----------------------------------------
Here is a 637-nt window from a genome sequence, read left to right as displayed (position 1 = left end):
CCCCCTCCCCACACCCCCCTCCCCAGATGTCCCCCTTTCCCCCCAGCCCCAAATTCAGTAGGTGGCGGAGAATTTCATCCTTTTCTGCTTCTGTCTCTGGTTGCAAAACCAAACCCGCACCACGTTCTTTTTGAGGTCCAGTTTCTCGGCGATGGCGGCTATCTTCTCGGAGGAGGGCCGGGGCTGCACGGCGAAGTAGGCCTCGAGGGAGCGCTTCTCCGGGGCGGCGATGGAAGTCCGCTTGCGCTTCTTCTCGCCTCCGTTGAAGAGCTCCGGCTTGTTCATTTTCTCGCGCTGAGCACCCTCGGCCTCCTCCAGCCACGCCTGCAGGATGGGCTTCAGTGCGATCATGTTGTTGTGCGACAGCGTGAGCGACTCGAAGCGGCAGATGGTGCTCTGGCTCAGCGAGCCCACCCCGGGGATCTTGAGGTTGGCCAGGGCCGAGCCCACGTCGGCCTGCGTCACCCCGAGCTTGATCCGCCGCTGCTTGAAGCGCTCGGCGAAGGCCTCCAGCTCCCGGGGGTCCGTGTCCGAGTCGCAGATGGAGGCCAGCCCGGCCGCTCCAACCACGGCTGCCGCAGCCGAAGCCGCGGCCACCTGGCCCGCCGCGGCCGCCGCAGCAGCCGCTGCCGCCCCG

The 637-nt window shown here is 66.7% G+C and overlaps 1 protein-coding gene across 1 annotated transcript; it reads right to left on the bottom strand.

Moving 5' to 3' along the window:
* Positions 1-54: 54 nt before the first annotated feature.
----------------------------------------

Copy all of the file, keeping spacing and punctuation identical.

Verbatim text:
Here is a 637-nt window from a genome sequence, read left to right as displayed (position 1 = left end):
CCCCCTCCCCACACCCCCCTCCCCAGATGTCCCCCTTTCCCCCCAGCCCCAAATTCAGTAGGTGGCGGAGAATTTCATCCTTTTCTGCTTCTGTCTCTGGTTGCAAAACCAAACCCGCACCACGTTCTTTTTGAGGTCCAGTTTCTCGGCGATGGCGGCTATCTTCTCGGAGGAGGGCCGGGGCTGCACGGCGAAGTAGGCCTCGAGGGAGCGCTTCTCCGGGGCGGCGATGGAAGTCCGCTTGCGCTTCTTCTCGCCTCCGTTGAAGAGCTCCGGCTTGTTCATTTTCTCGCGCTGAGCACCCTCGGCCTCCTCCAGCCACGCCTGCAGGATGGGCTTCAGTGCGATCATGTTGTTGTGCGACAGCGTGAGCGACTCGAAGCGGCAGATGGTGCTCTGGCTCAGCGAGCCCACCCCGGGGATCTTGAGGTTGGCCAGGGCCGAGCCCACGTCGGCCTGCGTCACCCCGAGCTTGATCCGCCGCTGCTTGAAGCGCTCGGCGAAGGCCTCCAGCTCCCGGGGGTCCGTGTCCGAGTCGCAGATGGAGGCCAGCCCGGCCGCTCCAACCACGGCTGCCGCAGCCGAAGCCGCGGCCACCTGGCCCGCCGCGGCCGCCGCAGCAGCCGCTGCCGCCCCG

The 637-nt window shown here is 66.7% G+C and overlaps 1 protein-coding gene across 1 annotated transcript; it reads right to left on the bottom strand.

Moving 5' to 3' along the window:
* Positions 1-54: 54 nt before the first annotated feature.